In the winter of 1944, the Allied Armies stand ready to invade Germany at the coming of a New Year. To prevent this occurrence, Hitler orders an all out offensive to re-take French territory and capture the major port city of Antwerp. "The Battle of the Bulge" shows this conflict from the perspective of an American intelligence officer as well as from a German Panzer Commander. Written by Anthony Hughes <firstname.lastname@example.org> 
Errors and ExplanationsEdit
Internet Movie DatabaseEdit
- When General Grey is standing on the steps of his new headquarters a messenger runs up and hands him a folded white piece of paper but when he and Colonel Pritchard walk inside seconds later its the Colonel that is holding the paper and hands it to him telling him its the intelligence information he had requested earlier. Grey could have hand the paper to Pritchard for confirmation of the contents.
- The opening narration states that "Montgomery's 8th Army was in the north..." Montgomery did command the British forces in NW Europe, but the 8th Army, formerly commanded by him, was in Italy. Maybe there was a plot to convince the Germans that 8th Army had moved.
- When the Germans disguised as MPs parachute behind US lines, they are shown just as they've landed and are depicted as a tightly clustered group. In fact, paratroops (especially when they jump at night) tend to drift and scatter on the way down and require time to regroup upon landing. They could have developed a way of staying close in order to land next to each other.
- In the beginning of the movie when Kiley visits Grey in the headquarters, General Grey says to a soldier near the Christmas tree: "Step outside". If you watch this soldier carefully it's clear that he's just standing there, waiting for the order. In fact, he looks at Grey and then starts leaving too early, before the command is said He obviously realised he would be ordered to leave.
- When 'Henry Fonda (I)'s character first meets Telly Savalas' character blocking the road, Savalas shouts "Hold it! Hold it!". The shot changes and Savalas shouts "Hold it! Hold it!" again. It is obvious that this is the same recording played slightly quieter. Savalas’ character is reinforcing his order.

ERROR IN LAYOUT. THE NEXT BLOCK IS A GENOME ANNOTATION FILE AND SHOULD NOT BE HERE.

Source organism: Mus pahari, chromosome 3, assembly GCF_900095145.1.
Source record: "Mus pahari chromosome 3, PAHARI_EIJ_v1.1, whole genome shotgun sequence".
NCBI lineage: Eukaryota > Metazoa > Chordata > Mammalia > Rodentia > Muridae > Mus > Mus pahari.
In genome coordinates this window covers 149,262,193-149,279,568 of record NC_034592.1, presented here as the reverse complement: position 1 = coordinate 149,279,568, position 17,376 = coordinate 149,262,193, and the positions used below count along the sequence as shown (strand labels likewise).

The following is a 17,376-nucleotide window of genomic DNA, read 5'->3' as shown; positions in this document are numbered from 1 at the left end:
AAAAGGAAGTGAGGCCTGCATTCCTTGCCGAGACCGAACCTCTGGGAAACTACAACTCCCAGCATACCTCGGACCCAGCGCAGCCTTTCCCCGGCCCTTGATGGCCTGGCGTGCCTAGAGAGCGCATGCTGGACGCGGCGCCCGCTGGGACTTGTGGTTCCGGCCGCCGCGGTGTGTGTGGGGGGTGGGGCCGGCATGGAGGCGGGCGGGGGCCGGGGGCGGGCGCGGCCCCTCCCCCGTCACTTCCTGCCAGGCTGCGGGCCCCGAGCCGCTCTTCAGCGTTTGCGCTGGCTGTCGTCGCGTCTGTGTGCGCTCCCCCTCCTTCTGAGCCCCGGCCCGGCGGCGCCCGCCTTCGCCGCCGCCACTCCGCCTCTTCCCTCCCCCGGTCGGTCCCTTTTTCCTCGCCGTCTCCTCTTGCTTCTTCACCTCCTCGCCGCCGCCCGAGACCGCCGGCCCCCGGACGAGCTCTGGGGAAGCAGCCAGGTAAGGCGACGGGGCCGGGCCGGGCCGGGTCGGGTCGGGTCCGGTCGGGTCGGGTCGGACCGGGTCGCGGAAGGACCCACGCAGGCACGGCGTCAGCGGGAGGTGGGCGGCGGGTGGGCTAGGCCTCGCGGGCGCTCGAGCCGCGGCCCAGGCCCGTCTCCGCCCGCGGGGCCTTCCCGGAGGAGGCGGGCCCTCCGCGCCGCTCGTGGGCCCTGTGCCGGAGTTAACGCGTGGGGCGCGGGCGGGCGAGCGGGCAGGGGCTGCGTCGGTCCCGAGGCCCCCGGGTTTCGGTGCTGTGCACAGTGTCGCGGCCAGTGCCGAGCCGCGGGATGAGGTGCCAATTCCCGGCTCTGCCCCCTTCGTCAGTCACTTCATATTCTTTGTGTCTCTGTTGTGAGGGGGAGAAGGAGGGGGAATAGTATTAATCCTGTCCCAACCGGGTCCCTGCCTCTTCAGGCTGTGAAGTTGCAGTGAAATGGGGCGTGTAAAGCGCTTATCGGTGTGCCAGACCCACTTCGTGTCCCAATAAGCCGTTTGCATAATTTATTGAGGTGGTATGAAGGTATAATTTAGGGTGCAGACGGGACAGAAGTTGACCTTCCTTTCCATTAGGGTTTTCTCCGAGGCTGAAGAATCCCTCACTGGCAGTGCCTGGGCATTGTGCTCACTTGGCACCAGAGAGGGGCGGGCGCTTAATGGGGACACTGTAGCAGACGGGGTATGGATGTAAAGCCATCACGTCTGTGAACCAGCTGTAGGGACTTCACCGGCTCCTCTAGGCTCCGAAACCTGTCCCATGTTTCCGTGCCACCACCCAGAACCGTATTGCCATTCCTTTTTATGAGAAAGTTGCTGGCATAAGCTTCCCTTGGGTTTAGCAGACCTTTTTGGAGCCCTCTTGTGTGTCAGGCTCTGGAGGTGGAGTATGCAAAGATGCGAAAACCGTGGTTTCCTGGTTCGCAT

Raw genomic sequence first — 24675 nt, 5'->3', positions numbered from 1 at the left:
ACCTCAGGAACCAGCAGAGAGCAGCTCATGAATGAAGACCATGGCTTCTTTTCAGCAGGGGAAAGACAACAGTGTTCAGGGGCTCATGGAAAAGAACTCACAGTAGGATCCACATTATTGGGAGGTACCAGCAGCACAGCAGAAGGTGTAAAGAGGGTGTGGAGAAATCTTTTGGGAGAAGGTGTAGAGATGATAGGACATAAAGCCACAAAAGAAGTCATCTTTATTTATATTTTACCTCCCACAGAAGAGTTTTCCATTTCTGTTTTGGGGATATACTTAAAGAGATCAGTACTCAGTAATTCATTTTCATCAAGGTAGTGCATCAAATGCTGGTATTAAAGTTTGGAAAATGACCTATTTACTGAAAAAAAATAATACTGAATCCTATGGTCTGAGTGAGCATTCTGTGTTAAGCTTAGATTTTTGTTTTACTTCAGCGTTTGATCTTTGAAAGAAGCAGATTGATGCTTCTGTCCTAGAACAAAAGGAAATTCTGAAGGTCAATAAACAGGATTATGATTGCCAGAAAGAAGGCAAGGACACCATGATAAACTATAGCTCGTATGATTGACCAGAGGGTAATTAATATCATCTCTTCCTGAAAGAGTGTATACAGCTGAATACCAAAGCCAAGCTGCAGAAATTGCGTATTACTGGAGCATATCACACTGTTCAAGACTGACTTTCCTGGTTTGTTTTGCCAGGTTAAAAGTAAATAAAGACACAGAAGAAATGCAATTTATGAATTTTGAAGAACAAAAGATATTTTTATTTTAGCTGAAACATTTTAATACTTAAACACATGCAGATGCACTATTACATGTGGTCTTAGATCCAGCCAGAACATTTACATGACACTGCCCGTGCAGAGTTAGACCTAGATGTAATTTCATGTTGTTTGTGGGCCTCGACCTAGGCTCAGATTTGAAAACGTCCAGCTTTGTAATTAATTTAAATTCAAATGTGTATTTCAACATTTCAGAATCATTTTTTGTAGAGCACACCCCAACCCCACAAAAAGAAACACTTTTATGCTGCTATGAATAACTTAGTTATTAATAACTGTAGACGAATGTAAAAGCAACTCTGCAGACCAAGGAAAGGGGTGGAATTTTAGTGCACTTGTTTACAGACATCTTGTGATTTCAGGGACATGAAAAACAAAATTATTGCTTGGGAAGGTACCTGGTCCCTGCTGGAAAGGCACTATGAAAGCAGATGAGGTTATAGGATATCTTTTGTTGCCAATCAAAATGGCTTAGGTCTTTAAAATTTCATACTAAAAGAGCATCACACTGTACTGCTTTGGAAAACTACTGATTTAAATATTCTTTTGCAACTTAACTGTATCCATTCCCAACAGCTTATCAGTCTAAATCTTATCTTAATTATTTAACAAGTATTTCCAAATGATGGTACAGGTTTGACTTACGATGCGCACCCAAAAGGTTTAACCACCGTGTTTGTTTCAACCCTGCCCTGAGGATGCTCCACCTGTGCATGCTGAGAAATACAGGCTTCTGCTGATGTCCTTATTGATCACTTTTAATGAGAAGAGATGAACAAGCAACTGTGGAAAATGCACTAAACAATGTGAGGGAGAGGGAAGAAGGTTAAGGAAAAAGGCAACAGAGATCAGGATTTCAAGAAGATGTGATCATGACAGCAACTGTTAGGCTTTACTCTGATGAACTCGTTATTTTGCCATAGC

- The German panzergrenadiers follow the tanks on foot right from the beginning of the advance. Panzergrenadiers were armoured infantry and travelled in halftracks, only dismounting to fight. Even ordinary infantry advancing with tanks would have used trucks - to do otherwise would have slowed the tanks down to a crawl and rendered them ineffective. The reason for the infantry moving on foot was the severe shortage of fuel, tanks were on priority. This was a key reason for the German advance to fail, they could not reach their targeted US fuel dumps. Corrected by Airborne60
- During the battle for Bastogne a German tank is coming over a wall. Two GIs place plastic explosives the size of bricks (and white), on the underside of the tank. Watch as the explosives are placed - they disappear, then they return again just before the explosion. In the first sentence you mention the town of Bastogne. The scene you describe was actually during the battle of Ambeleve. It is the only scene in the entire movie where a town is being attacked. Also, the only scene at Bastogne was the scene where the Germans send out a messenger with an ultimatum, under a white flag of truce. He is subsequently blindfolded and taken to the American command post to deliver it.
- In the movie, all of the German soldiers are wearing Jackboots, tunics with scalloped pockets, and/or greatcoats. Yet due to material shortages, Tunic pockets were cut straight, and low boots with leggings were issued. As for winter gear, many soldiers were issued winter camouflage. The cut-down uniforms were issued to new recruits, but longer-service soldiers would have continued to wear the old-style uniforms if they still had them.
- Lt. Col. Daniel Kiley is in the scout plane taking pictures of suspected German activity. He is using what I believe to be a "Speed Graphic" - a camera commonly used by the press for many years. The problem is the camera has no telephoto capability and could not have produced the photo of the German Colonel which was later shown. The Anniversary model Speed Graphic had a detachable 10" telephoto lens. This particular camera and lens combo was used by Joe Rosenthal to snap his famous 'Flag Raising on Iwo Jima' picture in February 1945.